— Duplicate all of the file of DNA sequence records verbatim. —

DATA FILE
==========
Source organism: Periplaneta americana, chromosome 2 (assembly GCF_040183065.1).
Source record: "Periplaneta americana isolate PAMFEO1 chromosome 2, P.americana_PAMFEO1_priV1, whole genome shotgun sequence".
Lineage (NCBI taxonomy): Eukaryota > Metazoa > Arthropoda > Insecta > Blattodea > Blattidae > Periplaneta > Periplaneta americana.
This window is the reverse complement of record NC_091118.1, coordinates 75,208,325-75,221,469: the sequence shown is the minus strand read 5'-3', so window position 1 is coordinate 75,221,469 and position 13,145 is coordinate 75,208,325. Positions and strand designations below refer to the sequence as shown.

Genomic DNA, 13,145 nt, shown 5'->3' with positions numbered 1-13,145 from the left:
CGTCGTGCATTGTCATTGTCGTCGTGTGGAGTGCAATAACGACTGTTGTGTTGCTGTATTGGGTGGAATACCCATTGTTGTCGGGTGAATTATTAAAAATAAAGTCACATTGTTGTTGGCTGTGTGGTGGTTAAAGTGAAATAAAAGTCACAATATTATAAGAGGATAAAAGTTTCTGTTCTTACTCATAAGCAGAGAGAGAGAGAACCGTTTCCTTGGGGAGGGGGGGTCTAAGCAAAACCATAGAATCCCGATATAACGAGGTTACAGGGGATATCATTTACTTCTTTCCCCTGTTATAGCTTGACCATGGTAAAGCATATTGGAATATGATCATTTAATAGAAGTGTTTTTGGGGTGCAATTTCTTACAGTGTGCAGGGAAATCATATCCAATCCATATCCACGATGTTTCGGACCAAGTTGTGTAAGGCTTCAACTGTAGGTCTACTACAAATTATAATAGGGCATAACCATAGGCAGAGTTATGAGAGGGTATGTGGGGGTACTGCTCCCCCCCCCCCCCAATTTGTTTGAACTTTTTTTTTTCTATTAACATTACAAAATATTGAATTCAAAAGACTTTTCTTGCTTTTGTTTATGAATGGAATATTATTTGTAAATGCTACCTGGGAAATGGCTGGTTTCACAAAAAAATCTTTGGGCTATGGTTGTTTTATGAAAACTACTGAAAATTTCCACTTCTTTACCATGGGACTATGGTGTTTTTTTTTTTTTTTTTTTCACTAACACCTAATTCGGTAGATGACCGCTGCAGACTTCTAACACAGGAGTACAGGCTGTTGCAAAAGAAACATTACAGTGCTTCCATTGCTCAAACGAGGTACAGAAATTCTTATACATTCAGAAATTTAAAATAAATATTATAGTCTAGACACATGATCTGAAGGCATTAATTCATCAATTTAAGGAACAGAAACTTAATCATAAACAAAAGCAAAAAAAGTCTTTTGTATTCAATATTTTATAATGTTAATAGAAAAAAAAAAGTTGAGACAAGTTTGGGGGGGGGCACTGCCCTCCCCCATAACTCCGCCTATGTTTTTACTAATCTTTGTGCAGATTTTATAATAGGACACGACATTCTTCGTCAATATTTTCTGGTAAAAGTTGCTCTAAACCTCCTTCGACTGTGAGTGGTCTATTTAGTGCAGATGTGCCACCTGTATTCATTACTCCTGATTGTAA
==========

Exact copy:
Source organism: Periplaneta americana, chromosome 2 (assembly GCF_040183065.1).
Source record: "Periplaneta americana isolate PAMFEO1 chromosome 2, P.americana_PAMFEO1_priV1, whole genome shotgun sequence".
Lineage (NCBI taxonomy): Eukaryota > Metazoa > Arthropoda > Insecta > Blattodea > Blattidae > Periplaneta > Periplaneta americana.
This window is the reverse complement of record NC_091118.1, coordinates 75,208,325-75,221,469: the sequence shown is the minus strand read 5'-3', so window position 1 is coordinate 75,221,469 and position 13,145 is coordinate 75,208,325. Positions and strand designations below refer to the sequence as shown.

Genomic DNA, 13,145 nt, shown 5'->3' with positions numbered 1-13,145 from the left:
CGTCGTGCATTGTCATTGTCGTCGTGTGGAGTGCAATAACGACTGTTGTGTTGCTGTATTGGGTGGAATACCCATTGTTGTCGGGTGAATTATTAAAAATAAAGTCACATTGTTGTTGGCTGTGTGGTGGTTAAAGTGAAATAAAAGTCACAATATTATAAGAGGATAAAAGTTTCTGTTCTTACTCATAAGCAGAGAGAGAGAGAACCGTTTCCTTGGGGAGGGGGGGTCTAAGCAAAACCATAGAATCCCGATATAACGAGGTTACAGGGGATATCATTTACTTCTTTCCCCTGTTATAGCTTGACCATGGTAAAGCATATTGGAATATGATCATTTAATAGAAGTGTTTTTGGGGTGCAATTTCTTACAGTGTGCAGGGAAATCATATCCAATCCATATCCACGATGTTTCGGACCAAGTTGTGTAAGGCTTCAACTGTAGGTCTACTACAAATTATAATAGGGCATAACCATAGGCAGAGTTATGAGAGGGTATGTGGGGGTACTGCTCCCCCCCCCCCCCAATTTGTTTGAACTTTTTTTTTTCTATTAACATTACAAAATATTGAATTCAAAAGACTTTTCTTGCTTTTGTTTATGAATGGAATATTATTTGTAAATGCTACCTGGGAAATGGCTGGTTTCACAAAAAAATCTTTGGGCTATGGTTGTTTTATGAAAACTACTGAAAATTTCCACTTCTTTACCATGGGACTATGGTGTTTTTTTTTTTTTTTTTTTCACTAACACCTAATTCGGTAGATGACCGCTGCAGACTTCTAACACAGGAGTACAGGCTGTTGCAAAAGAAACATTACAGTGCTTCCATTGCTCAAACGAGGTACAGAAATTCTTATACATTCAGAAATTTAAAATAAATATTATAGTCTAGACACATGATCTGAAGGCATTAATTCATCAATTTAAGGAACAGAAACTTAATCATAAACAAAAGCAAAAAAAGTCTTTTGTATTCAATATTTTATAATGTTAATAGAAAAAAAAAAGTTGAGACAAGTTTGGGGGGGGGCACTGCCCTCCCCCATAACTCCGCCTATGTTTTTACTAATCTTTGTGCAGATTTTATAATAGGACACGACATTCTTCGTCAATATTTTCTGGTAAAAGTTGCTCTAAACCTCCTTCGACTGTGAGTGGTCTATTTAGTGCAGATGTGCCACCTGTATTCATTACTCCTGATTGTAA